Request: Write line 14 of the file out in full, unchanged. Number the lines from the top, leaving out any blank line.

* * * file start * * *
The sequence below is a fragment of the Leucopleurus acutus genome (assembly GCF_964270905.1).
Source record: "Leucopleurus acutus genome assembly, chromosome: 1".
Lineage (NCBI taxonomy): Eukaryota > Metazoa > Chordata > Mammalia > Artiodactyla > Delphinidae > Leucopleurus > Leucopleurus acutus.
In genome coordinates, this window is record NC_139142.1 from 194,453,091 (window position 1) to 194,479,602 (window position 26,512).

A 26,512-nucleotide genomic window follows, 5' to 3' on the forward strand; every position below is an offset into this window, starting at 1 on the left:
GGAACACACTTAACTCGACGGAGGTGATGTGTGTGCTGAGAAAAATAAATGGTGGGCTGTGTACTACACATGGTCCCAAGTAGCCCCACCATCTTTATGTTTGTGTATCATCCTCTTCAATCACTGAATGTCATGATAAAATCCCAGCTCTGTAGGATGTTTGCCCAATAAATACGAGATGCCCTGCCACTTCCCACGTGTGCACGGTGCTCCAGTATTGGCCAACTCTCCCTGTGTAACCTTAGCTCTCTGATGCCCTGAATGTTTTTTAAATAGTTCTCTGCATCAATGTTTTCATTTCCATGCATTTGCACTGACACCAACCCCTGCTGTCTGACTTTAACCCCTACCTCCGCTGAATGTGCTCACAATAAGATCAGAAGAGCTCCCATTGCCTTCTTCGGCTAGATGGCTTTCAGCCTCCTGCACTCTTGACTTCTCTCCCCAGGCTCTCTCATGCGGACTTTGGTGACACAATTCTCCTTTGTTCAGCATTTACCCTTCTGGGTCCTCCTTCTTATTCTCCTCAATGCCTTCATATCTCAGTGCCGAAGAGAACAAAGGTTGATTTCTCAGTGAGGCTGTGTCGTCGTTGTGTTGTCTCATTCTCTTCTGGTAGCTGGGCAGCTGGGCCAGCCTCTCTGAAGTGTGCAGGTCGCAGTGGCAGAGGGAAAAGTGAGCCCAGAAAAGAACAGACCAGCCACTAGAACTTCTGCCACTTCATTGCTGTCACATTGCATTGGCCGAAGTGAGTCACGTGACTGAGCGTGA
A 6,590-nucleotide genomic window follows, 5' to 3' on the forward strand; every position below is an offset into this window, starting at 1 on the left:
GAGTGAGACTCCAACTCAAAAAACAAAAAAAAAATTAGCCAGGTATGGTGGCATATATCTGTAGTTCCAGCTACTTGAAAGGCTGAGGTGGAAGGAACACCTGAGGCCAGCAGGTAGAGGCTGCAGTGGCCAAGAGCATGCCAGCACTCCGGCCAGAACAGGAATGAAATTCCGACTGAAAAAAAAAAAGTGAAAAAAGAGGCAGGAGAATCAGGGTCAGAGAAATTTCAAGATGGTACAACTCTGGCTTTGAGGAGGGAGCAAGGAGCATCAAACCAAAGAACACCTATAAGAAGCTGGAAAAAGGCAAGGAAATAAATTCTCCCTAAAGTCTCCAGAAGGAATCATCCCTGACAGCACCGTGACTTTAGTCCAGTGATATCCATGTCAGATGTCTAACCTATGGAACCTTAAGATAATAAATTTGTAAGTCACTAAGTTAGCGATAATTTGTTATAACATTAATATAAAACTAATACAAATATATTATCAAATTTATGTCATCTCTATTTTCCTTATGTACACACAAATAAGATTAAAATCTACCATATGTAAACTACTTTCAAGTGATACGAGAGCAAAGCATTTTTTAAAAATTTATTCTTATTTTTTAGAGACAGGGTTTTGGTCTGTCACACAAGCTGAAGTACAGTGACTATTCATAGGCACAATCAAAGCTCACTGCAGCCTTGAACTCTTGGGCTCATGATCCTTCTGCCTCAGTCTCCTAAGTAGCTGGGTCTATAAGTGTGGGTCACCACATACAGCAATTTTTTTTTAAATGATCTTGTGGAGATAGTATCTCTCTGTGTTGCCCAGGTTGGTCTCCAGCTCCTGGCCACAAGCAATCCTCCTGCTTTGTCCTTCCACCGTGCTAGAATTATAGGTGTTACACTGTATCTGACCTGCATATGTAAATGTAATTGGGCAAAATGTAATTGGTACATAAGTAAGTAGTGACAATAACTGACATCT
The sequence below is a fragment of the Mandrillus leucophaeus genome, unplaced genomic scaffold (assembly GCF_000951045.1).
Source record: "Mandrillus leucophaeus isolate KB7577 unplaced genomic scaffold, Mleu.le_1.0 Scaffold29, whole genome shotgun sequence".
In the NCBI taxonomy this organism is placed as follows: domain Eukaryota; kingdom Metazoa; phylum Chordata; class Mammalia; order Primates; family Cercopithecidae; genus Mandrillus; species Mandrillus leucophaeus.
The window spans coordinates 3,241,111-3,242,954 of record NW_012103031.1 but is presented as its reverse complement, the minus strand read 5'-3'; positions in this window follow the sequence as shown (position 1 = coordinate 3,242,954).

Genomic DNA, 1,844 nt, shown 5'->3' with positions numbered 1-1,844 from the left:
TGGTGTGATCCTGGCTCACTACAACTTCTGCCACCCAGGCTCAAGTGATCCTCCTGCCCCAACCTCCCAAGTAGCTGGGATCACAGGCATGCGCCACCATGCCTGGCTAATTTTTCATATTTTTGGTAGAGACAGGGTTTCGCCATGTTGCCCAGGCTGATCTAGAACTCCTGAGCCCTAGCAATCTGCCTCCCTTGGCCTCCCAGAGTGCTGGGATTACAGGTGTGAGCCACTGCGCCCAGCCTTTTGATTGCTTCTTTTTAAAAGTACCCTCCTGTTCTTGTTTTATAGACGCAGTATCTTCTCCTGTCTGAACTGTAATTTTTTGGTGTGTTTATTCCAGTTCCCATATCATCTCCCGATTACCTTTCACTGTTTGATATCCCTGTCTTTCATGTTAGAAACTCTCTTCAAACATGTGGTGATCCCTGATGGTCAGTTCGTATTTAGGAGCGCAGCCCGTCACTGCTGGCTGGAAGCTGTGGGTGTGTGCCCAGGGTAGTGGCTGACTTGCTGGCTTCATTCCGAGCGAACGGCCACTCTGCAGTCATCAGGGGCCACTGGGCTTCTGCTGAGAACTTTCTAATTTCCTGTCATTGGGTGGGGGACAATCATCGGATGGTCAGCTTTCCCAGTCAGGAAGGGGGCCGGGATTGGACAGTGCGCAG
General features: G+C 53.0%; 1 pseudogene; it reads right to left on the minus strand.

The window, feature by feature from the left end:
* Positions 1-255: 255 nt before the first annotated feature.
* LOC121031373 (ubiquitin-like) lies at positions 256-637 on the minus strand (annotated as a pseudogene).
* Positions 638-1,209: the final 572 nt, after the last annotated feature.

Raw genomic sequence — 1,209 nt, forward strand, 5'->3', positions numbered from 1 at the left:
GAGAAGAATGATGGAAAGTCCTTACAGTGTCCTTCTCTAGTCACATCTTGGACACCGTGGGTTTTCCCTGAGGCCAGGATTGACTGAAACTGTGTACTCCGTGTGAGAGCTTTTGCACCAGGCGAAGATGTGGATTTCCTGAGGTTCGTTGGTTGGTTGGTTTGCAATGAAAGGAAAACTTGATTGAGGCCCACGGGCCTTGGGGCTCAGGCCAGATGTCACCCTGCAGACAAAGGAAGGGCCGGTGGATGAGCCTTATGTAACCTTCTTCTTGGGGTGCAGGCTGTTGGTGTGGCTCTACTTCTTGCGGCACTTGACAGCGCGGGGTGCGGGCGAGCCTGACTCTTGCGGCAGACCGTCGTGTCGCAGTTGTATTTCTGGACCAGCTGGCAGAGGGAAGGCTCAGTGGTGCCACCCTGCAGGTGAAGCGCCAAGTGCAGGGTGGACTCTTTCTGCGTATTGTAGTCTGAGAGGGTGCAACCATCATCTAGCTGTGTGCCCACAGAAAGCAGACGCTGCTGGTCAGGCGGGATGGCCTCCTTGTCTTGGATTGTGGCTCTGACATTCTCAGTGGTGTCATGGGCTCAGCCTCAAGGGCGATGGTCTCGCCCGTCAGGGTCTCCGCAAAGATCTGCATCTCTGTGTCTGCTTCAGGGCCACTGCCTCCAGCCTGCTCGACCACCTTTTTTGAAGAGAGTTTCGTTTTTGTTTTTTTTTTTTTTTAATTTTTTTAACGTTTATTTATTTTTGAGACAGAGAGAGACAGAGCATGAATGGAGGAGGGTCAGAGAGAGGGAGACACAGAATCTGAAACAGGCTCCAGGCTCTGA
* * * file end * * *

TGGTGTGATCCTGGCTCACTACAACTTCTGCCACCCAGGCTCAAGTGATCCTCCTGCCCCAACCTCCCAAGTAGCTGGGATCACAGGCATGCGCCACCATGCCTGGCTAATTTTTCATATTTTTGGTAGAGACAGGGTTTCGCCATGTTGCCCAGGCTGATCTAGAACTCCTGAGCCCTAGCAATCTGCCTCCCTTGGCCTCCCAGAGTGCTGGGATTACAGGTGTGAGCCACTGCGCCCAGCCTTTTGATTGCTTCTTTTTAAAAGTACCCTCCTGTTCTTGTTTTATAGACGCAGTATCTTCTCCTGTCTGAACTGTAATTTTTTGGTGTGTTTATTCCAGTTCCCATATCATCTCCCGATTACCTTTCACTGTTTGATATCCCTGTCTTTCATGTTAGAAACTCTCTTCAAACATGTGGTGATCCCTGATGGTCAGTTCGTATTTAGGAGCGCAGCCCGTCACTGCTGGCTGGAAGCTGTGGGTGTGTGCCCAGGGTAGTGGCTGACTTGCTGGCTTCATTCCGAGCGAACGGCCACTCTGCAGTCATCAGGGGCCACTGGGCTTCTGCTGAGAACTTTCTAATTTCCTGTCATTGGGTGGGGGACAATCATCGGATGGTCAGCTTTCCCAGTCAGGAAGGGGGCCGGGATTGGACAGTGCGCAG